Of all global manufacturing output, only 1.5 percent comes from Africa. And when it comes to ease of doing business, most African nations still find themselves on the bottom of the rankings. But with assistance from China and facilities like this, that could change. This is the Eastern Industrial Zone in Dukem, Ethiopia, spanning 4 square kilometres and designed to host 80 mega-factories. And by bringing Chinese companies to set up shop in Ethiopia, it’s paving the way for government to realize the area’s full investment potential.
Very impressive presentation by Zemedeneh Negatu. It seems Ethiopia founds her spokesman in Zemedeneh for her immense potential for investment opportunities.
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Source: Emerging Infectious Diseases Journal - Volume 21, Issue 4 - April 2015 Issue Online, CDC http://wwwnc.cdc.gov/eid/article/21/4/pdfs/14-1940.pdf
By Teo Kermeliotis and Kiesha Porter for CNN
updated 5:49 AM EDT, Fri March 15, 2013
CNN Marketplace Africa is a weekly show offering a unique window into African business on and off the continent.
(CNN) -- Major pharmaceutical companies are increasingly looking to harness Africa's opportunity, lured by an emerging middle class across the continent's growing urban centers.
Although the total size of the African market is still small compared to other global regions, analysts say that the continent's big cities hold the key to unlocking the industry's lucrative potential.
In such areas, increasing individual wealth, coupled with a stronger health system infrastructure and a rising demand for drugs treating chronic diseases, are driving demand for pharmaceuticals, say analysts.
"Urban centers have the highest concentration of the segments of the population that are more likely to be relatively wealthy, more likely to be educated and also possibly more likely to suffer from the chronic diseases of affluence that are becoming increasingly important in Africa," says Sarah Rickwood, director of Thought Leadership at IMS Health.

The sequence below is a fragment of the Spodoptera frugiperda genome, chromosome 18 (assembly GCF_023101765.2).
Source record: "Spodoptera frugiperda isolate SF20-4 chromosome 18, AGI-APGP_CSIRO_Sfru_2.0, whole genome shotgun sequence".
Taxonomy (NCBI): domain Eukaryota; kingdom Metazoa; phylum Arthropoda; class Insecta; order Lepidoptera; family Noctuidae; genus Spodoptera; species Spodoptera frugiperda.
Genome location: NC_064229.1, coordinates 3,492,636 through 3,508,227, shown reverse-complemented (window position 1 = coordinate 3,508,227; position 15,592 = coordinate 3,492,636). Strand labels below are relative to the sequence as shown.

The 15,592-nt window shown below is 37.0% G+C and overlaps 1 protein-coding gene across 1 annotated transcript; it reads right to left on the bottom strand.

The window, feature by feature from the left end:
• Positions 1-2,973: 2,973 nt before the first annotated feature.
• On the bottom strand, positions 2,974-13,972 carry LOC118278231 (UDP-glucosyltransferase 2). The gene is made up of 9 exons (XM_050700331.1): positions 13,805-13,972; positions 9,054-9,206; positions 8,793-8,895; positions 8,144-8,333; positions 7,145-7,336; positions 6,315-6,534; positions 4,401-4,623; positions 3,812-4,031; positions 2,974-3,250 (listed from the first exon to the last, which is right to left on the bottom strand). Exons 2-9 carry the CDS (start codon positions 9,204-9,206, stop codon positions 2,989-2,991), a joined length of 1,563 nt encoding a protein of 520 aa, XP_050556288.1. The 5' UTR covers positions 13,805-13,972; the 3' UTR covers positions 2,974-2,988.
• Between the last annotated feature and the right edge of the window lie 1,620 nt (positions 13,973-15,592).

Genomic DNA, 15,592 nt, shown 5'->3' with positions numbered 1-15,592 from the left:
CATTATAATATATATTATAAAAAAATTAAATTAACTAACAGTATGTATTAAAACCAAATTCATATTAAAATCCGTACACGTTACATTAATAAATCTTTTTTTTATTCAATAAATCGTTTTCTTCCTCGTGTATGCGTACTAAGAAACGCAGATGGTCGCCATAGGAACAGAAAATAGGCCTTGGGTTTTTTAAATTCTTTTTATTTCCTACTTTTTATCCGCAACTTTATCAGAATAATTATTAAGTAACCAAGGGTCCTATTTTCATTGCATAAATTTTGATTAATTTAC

According to a recent IMS report, called "Africa: A ripe opportunity," pharmaceutical spending on the continent is expected to reach $30 billion in 2016, up from about $18 billion now. By 2020, the market could represent a $45 billion opportunity for drug makers, spurred in part by robust economic growth and demographic changes.
This can only be good news for people like Rudzani Modau, owner of Mangalani Pharmacy in Soweto, just outside Johannesburg in South Africa.
"The pharmaceutical business is growing and it will grow," says Modau. "It's the next big thing in Africa."
Modau says his profits have soared over the last decade. "We have a lot of potential in Africa," he adds.
According to the World Health Organization (WHO), Africa is home to 11% of the world's population, yet accounts for 24% of the global disease burden. Read More
Today, the U.S. Agency for International Development (USAID) is launching its 2014 Report to Congress: USAID Health-Related Research and Development Progress Report [PDF, 4.3MB]. In this report, you will learn about innovations that are improving and saving lives around the world. U.S. investments in research and innovation have led to critical breakthroughs in prevention, diagnosis, and treatment of deadly global diseases.
Building on a strong tradition of evidence for sound decisions in global health, USAID advanced a very low-cost antiseptic used to prevent umbilical cord infections in newborns; developed and tested new products to protect women against HIV and unintended pregnancy; supported and delivered a new test that can quickly diagnose drug-resistant tuberculosis; and advanced a neonatal resuscitator that delivers more volume, prevents air leakage, and has easier assembly and disassembly.